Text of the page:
As part of the IABR parallel programme, Loom suggests it’s time for a Time Out. Will you join us?
Loom, a collective practice working across a range of social, cultural and spatial fabrics, supports the biennale’s aim this year to recognize time as an often neglected factor in architecture and spatial design. While there is indeed a clear time pressure to respond to current challenges and crises, simultaneously the members of Loom believe we should have a different relation to time than the feeling that we’re constantly running out of it.
In a recent letter to the IABR organization, Loom explained their wish to not only talk about different temporalities, but rather experience them, writing that also when it comes to the organization of the biennale itself and the labor of its participants, partners and respondents to the open call, ‘time is a factor to address and critically unpack’. Taking inspiration from the writings of Karen Barad, Loom proposes to trouble time in these troubling times.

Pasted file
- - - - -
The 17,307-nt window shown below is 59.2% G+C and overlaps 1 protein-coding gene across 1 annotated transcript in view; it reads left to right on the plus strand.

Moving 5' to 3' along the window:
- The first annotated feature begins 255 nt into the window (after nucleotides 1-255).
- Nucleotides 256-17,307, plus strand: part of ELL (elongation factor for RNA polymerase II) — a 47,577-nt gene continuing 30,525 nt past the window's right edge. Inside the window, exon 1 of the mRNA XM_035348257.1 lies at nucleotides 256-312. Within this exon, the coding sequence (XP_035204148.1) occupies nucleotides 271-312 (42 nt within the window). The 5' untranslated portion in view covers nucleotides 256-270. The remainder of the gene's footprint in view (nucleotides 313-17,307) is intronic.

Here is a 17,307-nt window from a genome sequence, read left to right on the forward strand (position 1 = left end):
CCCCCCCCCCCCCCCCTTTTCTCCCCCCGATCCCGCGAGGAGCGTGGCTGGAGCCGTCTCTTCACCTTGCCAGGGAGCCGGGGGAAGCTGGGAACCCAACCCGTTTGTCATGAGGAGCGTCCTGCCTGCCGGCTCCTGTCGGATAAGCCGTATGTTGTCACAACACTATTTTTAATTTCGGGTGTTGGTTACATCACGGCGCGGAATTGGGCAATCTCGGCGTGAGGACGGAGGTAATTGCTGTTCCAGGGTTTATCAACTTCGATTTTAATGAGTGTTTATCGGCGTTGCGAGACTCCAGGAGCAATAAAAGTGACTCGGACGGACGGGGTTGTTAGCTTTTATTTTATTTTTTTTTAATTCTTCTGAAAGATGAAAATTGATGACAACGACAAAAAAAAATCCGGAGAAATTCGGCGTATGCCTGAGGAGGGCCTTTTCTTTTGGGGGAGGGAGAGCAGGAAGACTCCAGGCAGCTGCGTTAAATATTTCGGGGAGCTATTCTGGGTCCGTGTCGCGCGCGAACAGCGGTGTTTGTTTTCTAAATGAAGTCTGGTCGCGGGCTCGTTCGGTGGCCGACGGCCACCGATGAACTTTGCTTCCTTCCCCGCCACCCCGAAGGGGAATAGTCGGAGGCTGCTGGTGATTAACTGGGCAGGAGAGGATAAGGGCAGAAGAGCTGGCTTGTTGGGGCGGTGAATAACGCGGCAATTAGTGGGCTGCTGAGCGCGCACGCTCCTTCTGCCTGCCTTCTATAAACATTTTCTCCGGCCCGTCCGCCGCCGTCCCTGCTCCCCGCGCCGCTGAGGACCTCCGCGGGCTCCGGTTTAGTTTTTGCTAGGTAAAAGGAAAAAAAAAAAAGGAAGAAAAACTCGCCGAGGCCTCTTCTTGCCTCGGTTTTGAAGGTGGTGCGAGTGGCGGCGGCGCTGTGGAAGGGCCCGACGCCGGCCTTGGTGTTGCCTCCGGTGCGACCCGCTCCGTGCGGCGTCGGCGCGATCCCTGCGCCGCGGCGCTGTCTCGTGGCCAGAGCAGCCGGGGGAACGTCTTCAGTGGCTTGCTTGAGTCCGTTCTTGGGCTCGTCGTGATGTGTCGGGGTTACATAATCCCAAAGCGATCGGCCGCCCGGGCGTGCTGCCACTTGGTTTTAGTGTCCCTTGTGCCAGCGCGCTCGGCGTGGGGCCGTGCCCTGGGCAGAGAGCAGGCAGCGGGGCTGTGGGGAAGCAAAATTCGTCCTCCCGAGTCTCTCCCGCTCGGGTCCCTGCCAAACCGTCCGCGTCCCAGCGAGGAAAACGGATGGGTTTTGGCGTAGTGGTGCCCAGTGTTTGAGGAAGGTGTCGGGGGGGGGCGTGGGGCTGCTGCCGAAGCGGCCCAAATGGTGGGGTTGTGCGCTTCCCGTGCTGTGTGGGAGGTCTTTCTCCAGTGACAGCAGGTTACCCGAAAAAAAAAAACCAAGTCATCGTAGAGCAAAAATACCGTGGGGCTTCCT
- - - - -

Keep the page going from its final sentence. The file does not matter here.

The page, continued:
Therefore, Loom will take a Time Out on October 27th, between 13.00 - 17.00.
Will you join us?
We invite you to take this Time Out at any location you prefer, with others, or by yourself. It’s up to you how to spend this time, but we’re happy to give you some suggestions.
Let’s all start with the same simple exercise: at 13.00, we take a deep breath. Feel your feet on the floor. Place your hand on your belly. Breath again, slower. Breath again, take a breath in counting to four (through the nose), hold the breath counting to two, then release the breath (through the nose) counting to six. Pause slightly and repeat again a few times.
After this start, it’s up to you how to continue. Will you go for a walk, have a conversation, spend time on a focused undertaking or rather indulge in non-activity? Will time run fast or slow down?
The members of Loom will gather to sit with two texts, namely:
Troubling Time/s and ecologies of nothingness: re-turning, re-membering, and facing the incalculable, by scholar Karen Barad, who states that ‘in these troubling times, there is an urgency to trouble time’
and Momo and the Time Thieves by Michael Ende.
They will also share a long lunch, and somewhere in between they will do a listening exercise inspired by Pauline Oliveros’ sonic meditations.